Last I left you guys last Saturday evening, the Mets were still without a manager. That all changed on Sunday night, when it was reported that Terry Collins was hired as the club’s new manager. Still, five days later, Wally Backman tells John Harper of the New York Daily News that he can’t believe he didn’t get the job.
“I really thought I won them over,” Backman said by phone Friday from his home in Oregon. “I came out of each interview thinking it had gone better than the one with the Diamondbacks when I got the job there (in 2004).
“I knew what was being said (in the media), that the other guys were the favorites, but I kept looking at it, thinking I could make them see that I was the best guy for the job. I guess I didn’t convince them.”
I wouldn’t expect much less from Backman, or any other managerial candidate, for that matter. What is he supposed to say? “Yeah, Terry Collins was obviously a better candidate than me. I was just happy to be considered.”
The interesting part, though, is that Backman downplays all the talk about previous managerial experience.
“I didn’t think experience should have been a factor,” Backman said. “Managing a game is managing a game, and I don’t think it’s different dealing with players whether it’s the majors or the minors.”
Well, the Mets ended up hiring Collins, someone who hasn’t managed in the major leagues since 1999. That’s a concern, but at least he has been there before. To equate managing a group of kids in A-ball to a major league team full of multi-million dollar athletes is pretty silly, frankly. While I don’t doubt that experience was a factor, the primary goal of Sandy Alderson was to settle on someone that can bring some stability to the clubhouse while he puts his plan in place. Will Collins be that guy? Hard to say. One thing I do know is that if he fails, we’re going to have this debate all over again.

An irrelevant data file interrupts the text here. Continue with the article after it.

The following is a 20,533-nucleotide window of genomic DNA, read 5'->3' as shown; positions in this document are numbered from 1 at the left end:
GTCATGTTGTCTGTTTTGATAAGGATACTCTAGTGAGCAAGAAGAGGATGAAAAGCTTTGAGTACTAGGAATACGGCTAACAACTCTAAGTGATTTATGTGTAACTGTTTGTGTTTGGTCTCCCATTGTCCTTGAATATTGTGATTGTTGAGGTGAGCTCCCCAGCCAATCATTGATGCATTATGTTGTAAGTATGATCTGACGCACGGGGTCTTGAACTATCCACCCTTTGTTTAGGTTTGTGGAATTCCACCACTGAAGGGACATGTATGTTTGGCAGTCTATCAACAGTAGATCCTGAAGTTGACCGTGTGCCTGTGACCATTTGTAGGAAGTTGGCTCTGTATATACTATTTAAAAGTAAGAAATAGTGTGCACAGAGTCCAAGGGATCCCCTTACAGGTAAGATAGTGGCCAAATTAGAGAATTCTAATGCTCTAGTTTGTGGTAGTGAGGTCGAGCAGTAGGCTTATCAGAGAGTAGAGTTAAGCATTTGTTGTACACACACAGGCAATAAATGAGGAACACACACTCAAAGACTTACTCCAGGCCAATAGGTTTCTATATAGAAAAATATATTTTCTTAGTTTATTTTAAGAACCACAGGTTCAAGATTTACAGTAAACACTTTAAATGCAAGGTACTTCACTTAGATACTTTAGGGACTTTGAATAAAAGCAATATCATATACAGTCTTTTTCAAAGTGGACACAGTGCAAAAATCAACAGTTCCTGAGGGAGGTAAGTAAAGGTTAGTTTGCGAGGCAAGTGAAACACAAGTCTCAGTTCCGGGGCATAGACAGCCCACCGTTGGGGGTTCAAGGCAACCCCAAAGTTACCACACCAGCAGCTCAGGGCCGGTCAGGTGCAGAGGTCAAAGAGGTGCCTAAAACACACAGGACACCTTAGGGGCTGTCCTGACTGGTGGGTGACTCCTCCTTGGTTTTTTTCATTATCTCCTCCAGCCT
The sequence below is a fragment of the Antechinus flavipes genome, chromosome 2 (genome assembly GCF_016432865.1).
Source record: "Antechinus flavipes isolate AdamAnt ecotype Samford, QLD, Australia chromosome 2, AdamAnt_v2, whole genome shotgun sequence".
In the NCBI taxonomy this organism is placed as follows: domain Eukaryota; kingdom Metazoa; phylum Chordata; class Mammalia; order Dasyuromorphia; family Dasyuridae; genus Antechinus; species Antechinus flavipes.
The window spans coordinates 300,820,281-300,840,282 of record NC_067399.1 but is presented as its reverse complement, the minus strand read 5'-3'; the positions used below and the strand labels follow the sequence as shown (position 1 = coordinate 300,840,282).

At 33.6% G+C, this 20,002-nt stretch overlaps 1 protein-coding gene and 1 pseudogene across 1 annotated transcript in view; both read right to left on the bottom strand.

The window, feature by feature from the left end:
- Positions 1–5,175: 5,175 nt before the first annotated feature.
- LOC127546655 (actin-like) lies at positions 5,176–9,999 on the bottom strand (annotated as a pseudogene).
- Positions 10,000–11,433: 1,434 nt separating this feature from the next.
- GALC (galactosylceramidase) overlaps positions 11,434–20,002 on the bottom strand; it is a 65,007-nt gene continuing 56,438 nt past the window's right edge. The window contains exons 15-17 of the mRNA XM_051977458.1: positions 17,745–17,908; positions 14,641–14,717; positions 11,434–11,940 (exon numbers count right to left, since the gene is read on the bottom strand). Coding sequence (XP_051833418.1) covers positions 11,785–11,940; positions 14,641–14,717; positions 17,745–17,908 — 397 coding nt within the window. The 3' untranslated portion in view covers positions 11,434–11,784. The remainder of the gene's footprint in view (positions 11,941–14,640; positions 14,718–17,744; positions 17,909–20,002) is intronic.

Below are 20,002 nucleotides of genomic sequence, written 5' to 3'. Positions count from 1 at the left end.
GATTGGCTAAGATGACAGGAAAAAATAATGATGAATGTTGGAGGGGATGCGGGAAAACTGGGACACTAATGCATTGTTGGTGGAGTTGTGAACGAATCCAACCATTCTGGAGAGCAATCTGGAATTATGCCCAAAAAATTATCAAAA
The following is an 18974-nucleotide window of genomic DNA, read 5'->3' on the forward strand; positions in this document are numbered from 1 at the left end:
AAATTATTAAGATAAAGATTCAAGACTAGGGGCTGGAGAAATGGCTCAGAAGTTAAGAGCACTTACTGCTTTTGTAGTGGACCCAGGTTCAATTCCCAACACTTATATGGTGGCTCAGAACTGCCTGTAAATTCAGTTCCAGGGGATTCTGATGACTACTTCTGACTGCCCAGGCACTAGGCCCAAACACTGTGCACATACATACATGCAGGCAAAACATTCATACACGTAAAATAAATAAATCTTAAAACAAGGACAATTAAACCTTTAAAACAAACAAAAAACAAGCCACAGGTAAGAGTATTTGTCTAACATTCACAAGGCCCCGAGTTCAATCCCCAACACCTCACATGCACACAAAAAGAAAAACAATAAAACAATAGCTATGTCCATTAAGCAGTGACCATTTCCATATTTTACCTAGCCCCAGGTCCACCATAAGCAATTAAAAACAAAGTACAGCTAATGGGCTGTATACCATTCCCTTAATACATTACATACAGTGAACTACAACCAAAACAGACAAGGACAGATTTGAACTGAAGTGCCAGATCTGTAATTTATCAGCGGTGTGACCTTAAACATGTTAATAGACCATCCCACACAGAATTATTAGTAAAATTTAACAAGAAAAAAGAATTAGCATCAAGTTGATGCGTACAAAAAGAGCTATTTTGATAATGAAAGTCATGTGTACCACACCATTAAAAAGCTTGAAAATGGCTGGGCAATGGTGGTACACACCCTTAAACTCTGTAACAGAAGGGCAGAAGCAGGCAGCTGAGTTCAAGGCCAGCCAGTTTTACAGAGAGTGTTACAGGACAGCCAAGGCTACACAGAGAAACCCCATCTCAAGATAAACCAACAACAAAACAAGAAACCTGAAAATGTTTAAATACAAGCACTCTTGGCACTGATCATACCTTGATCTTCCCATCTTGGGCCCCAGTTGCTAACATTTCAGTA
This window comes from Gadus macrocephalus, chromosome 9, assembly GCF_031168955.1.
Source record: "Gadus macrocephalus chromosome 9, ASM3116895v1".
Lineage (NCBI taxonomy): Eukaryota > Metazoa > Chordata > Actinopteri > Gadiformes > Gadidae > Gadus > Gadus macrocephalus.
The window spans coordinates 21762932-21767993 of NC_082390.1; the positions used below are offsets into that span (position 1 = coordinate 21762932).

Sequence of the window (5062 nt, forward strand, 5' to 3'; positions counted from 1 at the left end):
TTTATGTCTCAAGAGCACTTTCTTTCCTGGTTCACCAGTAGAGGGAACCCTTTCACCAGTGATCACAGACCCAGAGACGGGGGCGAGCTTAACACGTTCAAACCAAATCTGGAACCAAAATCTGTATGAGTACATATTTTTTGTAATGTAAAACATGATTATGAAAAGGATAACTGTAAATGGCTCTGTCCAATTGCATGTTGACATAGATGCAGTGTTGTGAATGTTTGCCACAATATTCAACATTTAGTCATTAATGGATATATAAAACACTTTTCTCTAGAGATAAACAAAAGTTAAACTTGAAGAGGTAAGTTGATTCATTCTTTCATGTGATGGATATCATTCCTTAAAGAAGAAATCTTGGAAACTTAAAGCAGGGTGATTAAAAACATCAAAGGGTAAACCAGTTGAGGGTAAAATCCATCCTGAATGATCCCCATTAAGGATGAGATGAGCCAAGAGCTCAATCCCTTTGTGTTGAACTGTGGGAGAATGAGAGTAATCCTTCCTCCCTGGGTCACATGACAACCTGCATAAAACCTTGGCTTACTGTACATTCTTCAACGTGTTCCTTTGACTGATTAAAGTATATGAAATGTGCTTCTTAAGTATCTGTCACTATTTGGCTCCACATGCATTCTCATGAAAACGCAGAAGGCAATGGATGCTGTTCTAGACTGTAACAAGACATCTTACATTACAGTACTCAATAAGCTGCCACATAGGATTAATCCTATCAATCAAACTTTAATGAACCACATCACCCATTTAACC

Oft-injured pitcher Josh Johnson is retiring from baseball, ESPN’s Jerry Crasnick is reporting.
Johnson, 32, hasn’t pitched in the majors since 2013. The right-hander underwent his third Tommy John surgery in September 2015 but wasn’t able to bounce back.
Johnson spent most of his career with the Marlins, but also pitched for the Blue Jays in the big leagues, as well as the Padres in the minors. He retires with a career 3.40 ERA, 915 strikeouts across 998 innings in the majors, and two All-Star nominations. Johnson led the National League with a 2.30 ERA in 2010, finishing fifth in NL Cy Young Award balloting. One wonders what he could have accomplished if he was able to stay healthy.
The Angels are nearing a multi-year deal with free agent third baseman Luis Valbuena, Jeff Fletcher of the Orange County Register reports. It’s believed to be a two-year contract with a third-year option.
Valbuena, 31, hit .260/.357/.459 with 13 home runs and 40 RBI in 342 plate appearances in 2016. He missed most of the second half with a hamstring injury, for which he underwent surgery in late August.
Valbuena has played a majority of his career at third base, but also has extensive experience at second base and has racked up innings at first base and shortstop as well. He won’t play every day for the Angels, as Yunel Escobar lays claim to third base and C.J. Cron first base, but he will give them flexibility and a left-handed bat off the bench.